After a delay of more than two months, a nano-satellite of researchers from Israel and Italy, which is intended to conduct four scientific-medical experiments outside Earth, was launched into space early in the morning (Thursday). Dido-3 was launched from French Guinea along with dozens of other satellites.
The experiments were designed by four teams of scientists from Israel and Italy, and each medical experiment involves an Israeli researcher and an Italian researcher. The Israeli institutions participating in the trials: the Technion with two trials, the Hebrew University, and the Sheba Medical Center. The experiments in space will be performed inside a tiny laboratory, Dido-3, manufactured by SpacePharma. The satellite launch is a joint project of the Israeli Space Agency in the Ministry of Science and Technology and the Italian Space Agency.
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The Israeli nano-satellite contains a tiny laboratory, Dido-3, manufactured by SpacePharma. Inside the satellite are four experiments in the fields of medicine, biology, and chemistry that will provide new information on diseases and their prevention – information that is not obtained under the existing gravitational conditions on Earth. The Ministry of Science and Technology said that the miniature laboratory, whose temperature can be controlled in space, is operated autonomously.
To date, experiments in non-gravity conditions are performed only on the International Space Station and are operated by astronauts. The development of SpacePharma, which is supported by the Israeli Space Agency in the Ministry of Science and Technology, allows virtually any scientist to conduct the experiment independently, accessible, safe, and fully controlled remotely, while the researcher is in a laboratory at the university or hospital.
The results of the experiments, which are due to arrive in the coming weeks, will be broadcast to the ground station of the SpacePharma company located in Switzerland and from there will be transmitted to researchers in Israel. A nano-satellite will pass six times a day above the ground station and transmit data to Earth. The data will be analyzed in laboratories in Israel and based on this information, commands for the continuation of the experiment in space will be transmitted in an interactive and real-time manner. At the same time, the researchers will perform the experiments in the same system on the ground. The differences between the experiments in the different conditions should provide unique information that may lead to breakthroughs.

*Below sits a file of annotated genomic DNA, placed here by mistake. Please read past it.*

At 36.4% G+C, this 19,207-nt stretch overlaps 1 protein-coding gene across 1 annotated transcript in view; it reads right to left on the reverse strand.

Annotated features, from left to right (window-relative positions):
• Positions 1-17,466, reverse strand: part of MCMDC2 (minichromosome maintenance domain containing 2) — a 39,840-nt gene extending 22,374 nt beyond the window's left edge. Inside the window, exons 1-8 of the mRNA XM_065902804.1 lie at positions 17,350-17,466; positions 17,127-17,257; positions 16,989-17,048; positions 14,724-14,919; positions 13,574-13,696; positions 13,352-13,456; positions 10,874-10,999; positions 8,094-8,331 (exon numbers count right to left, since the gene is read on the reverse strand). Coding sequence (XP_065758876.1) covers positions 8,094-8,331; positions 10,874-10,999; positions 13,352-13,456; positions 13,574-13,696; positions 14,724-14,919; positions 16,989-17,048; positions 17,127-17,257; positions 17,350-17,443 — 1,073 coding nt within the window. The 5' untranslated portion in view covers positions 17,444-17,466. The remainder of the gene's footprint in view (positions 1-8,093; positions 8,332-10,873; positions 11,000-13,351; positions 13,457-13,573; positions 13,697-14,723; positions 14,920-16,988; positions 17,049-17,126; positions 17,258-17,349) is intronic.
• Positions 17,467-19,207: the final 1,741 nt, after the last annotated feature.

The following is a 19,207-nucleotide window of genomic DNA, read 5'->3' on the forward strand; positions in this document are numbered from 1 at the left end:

The four studies
Prof. Giuseppe Fellini from the Department of Chemistry at the University of Bologna and Prof. Boaz Pokroy from the Faculty of Materials Science and Engineering at the Technion will study the efficacy of antimicrobial materials in gravitational conditions. During the experiment, the breakdown of bacteria by an enzyme will be monitored. This study is part of an effort to prevent infections in hospitals and infections carried on various surfaces.
Prof. Raffaello Zerilli of the Department of Public Health at the University of Federico II in Naples and Prof. Ohad Gal-Mor of Sheba Medical Center Tel Hashomer will investigate how bacteria develop antibiotic resistance when under gravitational conditions and in the extreme environment of space. Conjugation is the process of transferring genetic material from bacterium to bacterium and can lead to the acquisition of antibiotic resistance. This trial may allow the development of new drugs and approaches to prevent the acquisition of antibiotic resistance by bacteria.
Prof. Alessandra Di-Mazi of the University of Rome-Tara and Prof. Daniel Kornitzer of the Rappaport Faculty of Medicine at the Technion will perform an experiment on albumin which is an important protein found in the blood and transports various important molecules such as fatty acids, hormones, drugs and more. Albumin, one of the major proteins in the blood, under conditions of non-gravity.
Prof. Alessandro Desideri from the Faculty of Biology at the University of Tor-Varga-Rome and Prof. Itamar Willner from the Hebrew University will investigate the phenomenon of “folding” of DNA molecules. This phenomenon, related to the mechanism of cell division and protection of the genetic load from damage, may help in the study of aging processes as well as in the prevention of cancerous processes.
The State of Mind Venture is the first investor in SpacePharma and has accompanied it since its inception.